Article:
MANY KINDS of seams are used in the making of tailored costumes. It is necessary to keep the cloth extremely smooth at the seams and to make the stitching as even as possible. In making a garment that requires a tailored finish one should not be sparing in the use of bastings and the hot iron. He was a wise and honest tailor who declared "In the flat-iron is our fortune," and the dressmaker who would be successful along the same lines will do well to keep in mind this well-tried maxim.

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IN PLAIN SEAMS of very closely woven material that does not fray or ravel, the edges of the seams may be simply notched or pinked, and pressed open. (Fig. 251.)

Plain seams of jackets, cloaks and other garments made of heavy material that will fray should be bound with satin, silk or farmers' satin. This is cut in bias strips just a trifle wider than the depth of the seam after it is closed. Stitch the binding on the right side of the seam edge, close to the edge, then baste it flat, covering the edge. Close the seam of the garment with bastings catching through both cloth and bindings. Then stitch.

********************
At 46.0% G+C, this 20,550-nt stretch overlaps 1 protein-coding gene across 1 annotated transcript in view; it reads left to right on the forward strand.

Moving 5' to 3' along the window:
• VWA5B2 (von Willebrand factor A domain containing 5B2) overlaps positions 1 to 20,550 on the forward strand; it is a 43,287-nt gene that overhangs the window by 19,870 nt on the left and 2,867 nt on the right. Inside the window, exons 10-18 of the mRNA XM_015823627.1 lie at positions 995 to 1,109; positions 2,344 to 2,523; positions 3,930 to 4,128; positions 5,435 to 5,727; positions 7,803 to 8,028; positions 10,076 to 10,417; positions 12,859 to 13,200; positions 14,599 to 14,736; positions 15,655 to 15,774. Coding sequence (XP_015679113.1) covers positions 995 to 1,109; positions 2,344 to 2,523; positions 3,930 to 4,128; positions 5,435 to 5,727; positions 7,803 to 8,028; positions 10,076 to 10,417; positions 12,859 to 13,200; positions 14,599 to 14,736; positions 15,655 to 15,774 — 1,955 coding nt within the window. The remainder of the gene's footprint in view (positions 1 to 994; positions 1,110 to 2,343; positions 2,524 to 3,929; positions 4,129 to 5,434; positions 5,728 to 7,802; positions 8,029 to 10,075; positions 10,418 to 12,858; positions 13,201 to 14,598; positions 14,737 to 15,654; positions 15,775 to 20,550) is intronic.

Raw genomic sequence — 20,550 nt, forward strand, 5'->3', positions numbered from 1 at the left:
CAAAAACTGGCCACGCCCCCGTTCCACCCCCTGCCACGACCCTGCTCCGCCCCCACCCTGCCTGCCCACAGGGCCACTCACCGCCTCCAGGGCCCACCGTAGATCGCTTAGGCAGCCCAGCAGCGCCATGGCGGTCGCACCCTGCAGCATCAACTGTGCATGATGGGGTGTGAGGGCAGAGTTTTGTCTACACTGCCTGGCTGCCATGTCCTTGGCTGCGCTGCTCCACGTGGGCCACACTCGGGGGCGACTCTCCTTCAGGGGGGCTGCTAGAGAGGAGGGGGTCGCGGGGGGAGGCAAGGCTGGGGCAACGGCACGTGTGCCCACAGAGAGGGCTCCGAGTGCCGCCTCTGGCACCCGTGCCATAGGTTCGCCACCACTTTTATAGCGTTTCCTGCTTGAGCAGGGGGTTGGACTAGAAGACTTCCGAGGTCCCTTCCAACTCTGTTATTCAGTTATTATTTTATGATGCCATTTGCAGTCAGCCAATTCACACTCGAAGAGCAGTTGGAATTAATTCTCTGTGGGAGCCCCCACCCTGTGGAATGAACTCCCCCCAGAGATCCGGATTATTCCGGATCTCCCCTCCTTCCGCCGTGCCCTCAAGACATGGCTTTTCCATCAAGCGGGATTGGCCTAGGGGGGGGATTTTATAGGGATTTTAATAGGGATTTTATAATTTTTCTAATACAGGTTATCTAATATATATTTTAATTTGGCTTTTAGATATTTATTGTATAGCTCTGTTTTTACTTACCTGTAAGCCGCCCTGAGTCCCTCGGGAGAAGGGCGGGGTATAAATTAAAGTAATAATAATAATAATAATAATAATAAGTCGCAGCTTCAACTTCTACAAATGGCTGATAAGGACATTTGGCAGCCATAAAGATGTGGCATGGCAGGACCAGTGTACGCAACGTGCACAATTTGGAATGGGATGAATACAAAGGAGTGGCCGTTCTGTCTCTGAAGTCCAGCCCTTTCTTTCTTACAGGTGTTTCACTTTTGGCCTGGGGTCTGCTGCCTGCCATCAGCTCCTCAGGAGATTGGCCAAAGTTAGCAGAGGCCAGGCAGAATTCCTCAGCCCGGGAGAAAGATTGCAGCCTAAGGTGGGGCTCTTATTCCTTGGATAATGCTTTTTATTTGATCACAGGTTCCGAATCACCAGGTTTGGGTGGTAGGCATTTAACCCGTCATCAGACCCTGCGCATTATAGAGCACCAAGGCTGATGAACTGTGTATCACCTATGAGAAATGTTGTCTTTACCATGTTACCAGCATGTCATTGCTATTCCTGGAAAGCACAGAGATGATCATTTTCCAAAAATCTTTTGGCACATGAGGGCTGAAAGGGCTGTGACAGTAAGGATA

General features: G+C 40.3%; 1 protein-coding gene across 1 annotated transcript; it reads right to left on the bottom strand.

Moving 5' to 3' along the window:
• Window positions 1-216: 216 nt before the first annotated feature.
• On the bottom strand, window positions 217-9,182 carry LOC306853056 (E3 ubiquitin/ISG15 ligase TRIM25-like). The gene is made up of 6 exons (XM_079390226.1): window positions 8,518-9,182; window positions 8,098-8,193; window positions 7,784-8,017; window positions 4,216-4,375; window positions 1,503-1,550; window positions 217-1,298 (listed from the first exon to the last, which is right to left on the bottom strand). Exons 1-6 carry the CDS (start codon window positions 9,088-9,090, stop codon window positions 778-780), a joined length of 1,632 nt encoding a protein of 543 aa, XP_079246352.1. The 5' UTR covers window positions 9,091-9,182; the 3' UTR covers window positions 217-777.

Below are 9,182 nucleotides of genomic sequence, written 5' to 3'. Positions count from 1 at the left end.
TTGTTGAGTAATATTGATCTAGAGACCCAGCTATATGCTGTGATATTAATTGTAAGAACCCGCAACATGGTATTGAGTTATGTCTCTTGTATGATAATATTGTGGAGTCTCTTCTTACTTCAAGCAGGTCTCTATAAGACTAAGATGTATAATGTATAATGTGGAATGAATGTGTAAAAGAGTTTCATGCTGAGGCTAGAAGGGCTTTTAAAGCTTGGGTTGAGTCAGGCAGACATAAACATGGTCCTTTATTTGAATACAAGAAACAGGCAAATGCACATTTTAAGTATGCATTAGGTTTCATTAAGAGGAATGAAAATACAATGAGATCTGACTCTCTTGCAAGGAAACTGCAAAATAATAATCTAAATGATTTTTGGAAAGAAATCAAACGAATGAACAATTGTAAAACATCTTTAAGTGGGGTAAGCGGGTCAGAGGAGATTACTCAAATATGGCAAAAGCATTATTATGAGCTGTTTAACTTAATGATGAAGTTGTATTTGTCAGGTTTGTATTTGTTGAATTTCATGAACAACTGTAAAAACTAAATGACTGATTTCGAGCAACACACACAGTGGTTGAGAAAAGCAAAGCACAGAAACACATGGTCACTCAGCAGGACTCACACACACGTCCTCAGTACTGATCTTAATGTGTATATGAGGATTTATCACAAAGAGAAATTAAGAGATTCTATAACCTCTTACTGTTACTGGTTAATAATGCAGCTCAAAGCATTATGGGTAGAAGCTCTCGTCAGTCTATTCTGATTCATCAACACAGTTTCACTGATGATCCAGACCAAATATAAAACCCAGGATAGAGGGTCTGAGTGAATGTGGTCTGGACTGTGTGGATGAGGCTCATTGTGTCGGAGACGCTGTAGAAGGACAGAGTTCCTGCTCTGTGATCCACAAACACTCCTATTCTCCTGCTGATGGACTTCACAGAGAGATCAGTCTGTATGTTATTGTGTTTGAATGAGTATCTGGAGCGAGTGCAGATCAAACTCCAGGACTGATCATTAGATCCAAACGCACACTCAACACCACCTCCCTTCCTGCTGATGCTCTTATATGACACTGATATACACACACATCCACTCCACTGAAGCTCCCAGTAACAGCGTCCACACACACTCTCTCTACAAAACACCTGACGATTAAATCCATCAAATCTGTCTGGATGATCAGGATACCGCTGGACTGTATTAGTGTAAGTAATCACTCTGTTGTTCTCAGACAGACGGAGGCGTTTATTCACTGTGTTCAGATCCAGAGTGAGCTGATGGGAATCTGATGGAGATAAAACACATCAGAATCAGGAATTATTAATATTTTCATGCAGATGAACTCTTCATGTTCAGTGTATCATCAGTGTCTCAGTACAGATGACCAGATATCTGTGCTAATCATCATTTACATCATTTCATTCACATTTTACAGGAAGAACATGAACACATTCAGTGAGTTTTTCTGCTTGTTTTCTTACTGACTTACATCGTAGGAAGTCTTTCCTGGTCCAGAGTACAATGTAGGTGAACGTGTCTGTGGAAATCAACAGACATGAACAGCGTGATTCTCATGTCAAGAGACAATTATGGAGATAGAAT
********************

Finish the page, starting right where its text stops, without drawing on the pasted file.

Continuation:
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A better way, requiring more labor, however, is to stitch the seam and press it open. After pressing, the seam will have spread at the edges, especially if it is curved, and the binding can be safely applied without any chance of pulling later.

Baste the strip of binding on the right side of the edges; turn it over the raw seam edge and

fell it down on the underside, keeping the turned edges of the binding even on both

sides of the seam edge. (Fig. 252.) It is finished with one row of machine stitching

close to the edge of the binding.

When Trimming is to be applied over seams, the plain seam is used. It should be

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